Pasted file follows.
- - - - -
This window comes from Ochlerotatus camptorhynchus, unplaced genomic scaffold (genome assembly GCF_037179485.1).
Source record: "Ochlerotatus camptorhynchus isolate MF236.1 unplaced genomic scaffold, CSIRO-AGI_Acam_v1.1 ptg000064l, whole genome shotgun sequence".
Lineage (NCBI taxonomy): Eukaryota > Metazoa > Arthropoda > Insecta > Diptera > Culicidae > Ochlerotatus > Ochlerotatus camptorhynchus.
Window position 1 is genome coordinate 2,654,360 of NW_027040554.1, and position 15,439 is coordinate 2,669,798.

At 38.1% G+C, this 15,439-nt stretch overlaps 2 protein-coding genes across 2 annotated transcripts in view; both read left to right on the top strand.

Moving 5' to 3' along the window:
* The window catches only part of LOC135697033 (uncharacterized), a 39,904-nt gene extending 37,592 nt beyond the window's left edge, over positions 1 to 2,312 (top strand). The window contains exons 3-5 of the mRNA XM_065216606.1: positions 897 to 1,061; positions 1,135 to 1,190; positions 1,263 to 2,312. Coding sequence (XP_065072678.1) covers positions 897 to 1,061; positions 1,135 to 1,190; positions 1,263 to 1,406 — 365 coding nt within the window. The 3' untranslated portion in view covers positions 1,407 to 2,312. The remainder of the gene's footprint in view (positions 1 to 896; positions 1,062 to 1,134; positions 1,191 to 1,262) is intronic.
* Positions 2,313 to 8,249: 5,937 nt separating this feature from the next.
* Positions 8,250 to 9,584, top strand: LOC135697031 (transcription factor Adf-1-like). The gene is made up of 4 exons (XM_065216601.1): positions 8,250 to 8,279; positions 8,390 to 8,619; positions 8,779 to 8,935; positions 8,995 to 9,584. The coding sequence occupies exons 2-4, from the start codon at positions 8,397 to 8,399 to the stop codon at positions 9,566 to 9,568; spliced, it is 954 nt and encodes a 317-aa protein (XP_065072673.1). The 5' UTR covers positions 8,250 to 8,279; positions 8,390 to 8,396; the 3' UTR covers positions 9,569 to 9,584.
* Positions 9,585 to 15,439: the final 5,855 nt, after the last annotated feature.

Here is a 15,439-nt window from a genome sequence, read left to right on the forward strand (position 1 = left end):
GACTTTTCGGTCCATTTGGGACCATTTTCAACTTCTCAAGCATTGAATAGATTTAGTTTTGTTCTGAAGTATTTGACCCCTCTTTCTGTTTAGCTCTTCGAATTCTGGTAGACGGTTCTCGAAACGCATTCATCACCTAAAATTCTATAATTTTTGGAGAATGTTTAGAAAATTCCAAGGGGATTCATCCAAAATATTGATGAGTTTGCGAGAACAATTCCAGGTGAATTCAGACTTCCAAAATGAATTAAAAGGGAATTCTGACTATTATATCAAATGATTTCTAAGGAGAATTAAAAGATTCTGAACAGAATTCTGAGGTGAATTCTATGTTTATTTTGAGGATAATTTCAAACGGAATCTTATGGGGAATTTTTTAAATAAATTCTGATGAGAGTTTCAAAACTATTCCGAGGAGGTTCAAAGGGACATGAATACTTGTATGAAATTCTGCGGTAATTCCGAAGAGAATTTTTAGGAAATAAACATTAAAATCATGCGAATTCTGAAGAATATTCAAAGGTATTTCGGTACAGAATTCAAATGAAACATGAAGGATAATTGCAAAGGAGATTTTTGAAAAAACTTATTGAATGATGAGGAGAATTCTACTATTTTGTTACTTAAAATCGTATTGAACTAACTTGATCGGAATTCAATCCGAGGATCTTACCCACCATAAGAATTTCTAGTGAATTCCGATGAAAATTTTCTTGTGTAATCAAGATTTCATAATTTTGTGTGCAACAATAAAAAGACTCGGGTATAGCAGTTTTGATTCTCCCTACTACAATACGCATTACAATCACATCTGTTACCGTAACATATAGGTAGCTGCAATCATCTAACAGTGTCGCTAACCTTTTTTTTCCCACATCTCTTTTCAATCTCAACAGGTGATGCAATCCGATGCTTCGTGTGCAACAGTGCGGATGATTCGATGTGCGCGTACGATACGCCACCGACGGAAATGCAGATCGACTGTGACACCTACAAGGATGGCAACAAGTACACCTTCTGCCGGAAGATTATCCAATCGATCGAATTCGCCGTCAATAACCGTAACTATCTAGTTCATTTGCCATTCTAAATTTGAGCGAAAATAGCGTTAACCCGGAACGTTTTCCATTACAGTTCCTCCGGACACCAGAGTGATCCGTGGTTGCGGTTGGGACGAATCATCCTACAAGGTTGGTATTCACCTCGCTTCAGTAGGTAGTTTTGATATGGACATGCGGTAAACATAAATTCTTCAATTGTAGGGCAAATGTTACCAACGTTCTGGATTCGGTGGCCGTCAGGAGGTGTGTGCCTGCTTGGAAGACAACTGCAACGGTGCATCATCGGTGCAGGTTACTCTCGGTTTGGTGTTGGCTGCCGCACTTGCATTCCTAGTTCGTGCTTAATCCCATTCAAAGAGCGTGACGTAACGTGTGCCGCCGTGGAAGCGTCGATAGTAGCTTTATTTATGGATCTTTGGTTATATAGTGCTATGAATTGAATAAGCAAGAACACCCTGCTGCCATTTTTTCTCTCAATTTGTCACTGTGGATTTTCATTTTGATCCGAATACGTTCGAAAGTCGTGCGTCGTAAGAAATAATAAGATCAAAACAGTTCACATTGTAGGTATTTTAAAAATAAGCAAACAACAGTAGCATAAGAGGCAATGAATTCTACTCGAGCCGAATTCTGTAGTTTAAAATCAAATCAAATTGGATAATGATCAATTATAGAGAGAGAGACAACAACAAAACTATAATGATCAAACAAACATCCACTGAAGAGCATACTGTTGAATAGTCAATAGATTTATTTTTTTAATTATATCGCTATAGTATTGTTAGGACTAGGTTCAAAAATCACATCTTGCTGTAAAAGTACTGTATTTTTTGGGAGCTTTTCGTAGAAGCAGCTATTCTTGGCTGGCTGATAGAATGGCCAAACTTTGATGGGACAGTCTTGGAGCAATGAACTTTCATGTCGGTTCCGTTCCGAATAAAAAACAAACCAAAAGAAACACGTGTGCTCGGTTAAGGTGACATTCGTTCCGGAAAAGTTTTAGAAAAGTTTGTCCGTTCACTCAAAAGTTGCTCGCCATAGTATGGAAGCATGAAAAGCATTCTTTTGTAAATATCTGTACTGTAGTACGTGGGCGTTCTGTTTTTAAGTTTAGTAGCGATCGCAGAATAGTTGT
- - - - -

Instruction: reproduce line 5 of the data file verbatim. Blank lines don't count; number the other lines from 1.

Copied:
At 38.1% G+C, this 15,439-nt stretch overlaps 2 protein-coding genes across 2 annotated transcripts in view; both read left to right on the top strand.